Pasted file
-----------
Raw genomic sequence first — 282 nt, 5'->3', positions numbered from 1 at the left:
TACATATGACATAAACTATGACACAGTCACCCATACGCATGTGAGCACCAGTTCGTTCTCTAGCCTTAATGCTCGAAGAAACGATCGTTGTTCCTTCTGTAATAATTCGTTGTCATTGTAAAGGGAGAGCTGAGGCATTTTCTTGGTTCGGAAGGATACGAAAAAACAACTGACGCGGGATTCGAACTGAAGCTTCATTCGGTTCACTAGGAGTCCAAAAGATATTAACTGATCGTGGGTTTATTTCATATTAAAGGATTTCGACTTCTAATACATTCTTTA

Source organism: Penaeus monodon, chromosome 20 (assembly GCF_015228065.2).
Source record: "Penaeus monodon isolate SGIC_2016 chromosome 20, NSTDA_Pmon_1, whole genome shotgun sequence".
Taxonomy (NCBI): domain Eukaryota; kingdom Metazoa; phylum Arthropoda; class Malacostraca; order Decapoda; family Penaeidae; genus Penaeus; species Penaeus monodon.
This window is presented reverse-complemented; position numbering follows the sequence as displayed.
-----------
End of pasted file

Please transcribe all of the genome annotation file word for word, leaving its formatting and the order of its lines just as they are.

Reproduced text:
Raw genomic sequence first — 282 nt, 5'->3', positions numbered from 1 at the left:
TACATATGACATAAACTATGACACAGTCACCCATACGCATGTGAGCACCAGTTCGTTCTCTAGCCTTAATGCTCGAAGAAACGATCGTTGTTCCTTCTGTAATAATTCGTTGTCATTGTAAAGGGAGAGCTGAGGCATTTTCTTGGTTCGGAAGGATACGAAAAAACAACTGACGCGGGATTCGAACTGAAGCTTCATTCGGTTCACTAGGAGTCCAAAAGATATTAACTGATCGTGGGTTTATTTCATATTAAAGGATTTCGACTTCTAATACATTCTTTA

Source organism: Penaeus monodon, chromosome 20 (assembly GCF_015228065.2).
Source record: "Penaeus monodon isolate SGIC_2016 chromosome 20, NSTDA_Pmon_1, whole genome shotgun sequence".
Taxonomy (NCBI): domain Eukaryota; kingdom Metazoa; phylum Arthropoda; class Malacostraca; order Decapoda; family Penaeidae; genus Penaeus; species Penaeus monodon.
This window is presented reverse-complemented; position numbering follows the sequence as displayed.